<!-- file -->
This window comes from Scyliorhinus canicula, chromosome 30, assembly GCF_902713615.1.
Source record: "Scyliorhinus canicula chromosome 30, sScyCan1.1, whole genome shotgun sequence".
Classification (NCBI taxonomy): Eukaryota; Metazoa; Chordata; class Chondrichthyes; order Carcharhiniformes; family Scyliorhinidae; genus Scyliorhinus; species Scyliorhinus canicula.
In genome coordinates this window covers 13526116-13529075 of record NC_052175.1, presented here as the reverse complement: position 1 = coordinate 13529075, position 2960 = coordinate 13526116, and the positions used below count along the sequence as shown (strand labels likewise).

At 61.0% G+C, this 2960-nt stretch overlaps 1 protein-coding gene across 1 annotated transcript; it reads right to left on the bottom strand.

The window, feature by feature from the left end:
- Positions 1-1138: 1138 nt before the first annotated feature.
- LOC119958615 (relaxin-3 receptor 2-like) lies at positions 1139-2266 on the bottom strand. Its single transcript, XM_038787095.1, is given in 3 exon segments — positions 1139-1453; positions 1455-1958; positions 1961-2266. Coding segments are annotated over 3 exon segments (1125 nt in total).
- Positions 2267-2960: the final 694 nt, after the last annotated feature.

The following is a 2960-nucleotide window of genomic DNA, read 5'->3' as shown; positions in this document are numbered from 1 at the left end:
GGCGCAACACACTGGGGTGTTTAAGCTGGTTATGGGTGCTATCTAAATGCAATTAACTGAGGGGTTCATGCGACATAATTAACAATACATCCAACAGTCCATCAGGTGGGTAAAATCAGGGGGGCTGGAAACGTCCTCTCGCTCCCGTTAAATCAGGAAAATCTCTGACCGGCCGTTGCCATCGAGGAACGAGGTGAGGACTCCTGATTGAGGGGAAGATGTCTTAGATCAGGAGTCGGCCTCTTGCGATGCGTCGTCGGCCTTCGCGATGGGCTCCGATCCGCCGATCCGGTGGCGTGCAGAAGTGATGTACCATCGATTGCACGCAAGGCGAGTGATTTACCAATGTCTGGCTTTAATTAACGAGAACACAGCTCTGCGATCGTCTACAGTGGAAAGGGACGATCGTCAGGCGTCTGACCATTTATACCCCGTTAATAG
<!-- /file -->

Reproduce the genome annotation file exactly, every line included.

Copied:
This window comes from Scyliorhinus canicula, chromosome 30, assembly GCF_902713615.1.
Source record: "Scyliorhinus canicula chromosome 30, sScyCan1.1, whole genome shotgun sequence".
Classification (NCBI taxonomy): Eukaryota; Metazoa; Chordata; class Chondrichthyes; order Carcharhiniformes; family Scyliorhinidae; genus Scyliorhinus; species Scyliorhinus canicula.
In genome coordinates this window covers 13526116-13529075 of record NC_052175.1, presented here as the reverse complement: position 1 = coordinate 13529075, position 2960 = coordinate 13526116, and the positions used below count along the sequence as shown (strand labels likewise).

At 61.0% G+C, this 2960-nt stretch overlaps 1 protein-coding gene across 1 annotated transcript; it reads right to left on the bottom strand.

The window, feature by feature from the left end:
- Positions 1-1138: 1138 nt before the first annotated feature.
- LOC119958615 (relaxin-3 receptor 2-like) lies at positions 1139-2266 on the bottom strand. Its single transcript, XM_038787095.1, is given in 3 exon segments — positions 1139-1453; positions 1455-1958; positions 1961-2266. Coding segments are annotated over 3 exon segments (1125 nt in total).
- Positions 2267-2960: the final 694 nt, after the last annotated feature.

The following is a 2960-nucleotide window of genomic DNA, read 5'->3' as shown; positions in this document are numbered from 1 at the left end:
GGCGCAACACACTGGGGTGTTTAAGCTGGTTATGGGTGCTATCTAAATGCAATTAACTGAGGGGTTCATGCGACATAATTAACAATACATCCAACAGTCCATCAGGTGGGTAAAATCAGGGGGGCTGGAAACGTCCTCTCGCTCCCGTTAAATCAGGAAAATCTCTGACCGGCCGTTGCCATCGAGGAACGAGGTGAGGACTCCTGATTGAGGGGAAGATGTCTTAGATCAGGAGTCGGCCTCTTGCGATGCGTCGTCGGCCTTCGCGATGGGCTCCGATCCGCCGATCCGGTGGCGTGCAGAAGTGATGTACCATCGATTGCACGCAAGGCGAGTGATTTACCAATGTCTGGCTTTAATTAACGAGAACACAGCTCTGCGATCGTCTACAGTGGAAAGGGACGATCGTCAGGCGTCTGACCATTTATACCCCGTTAATAG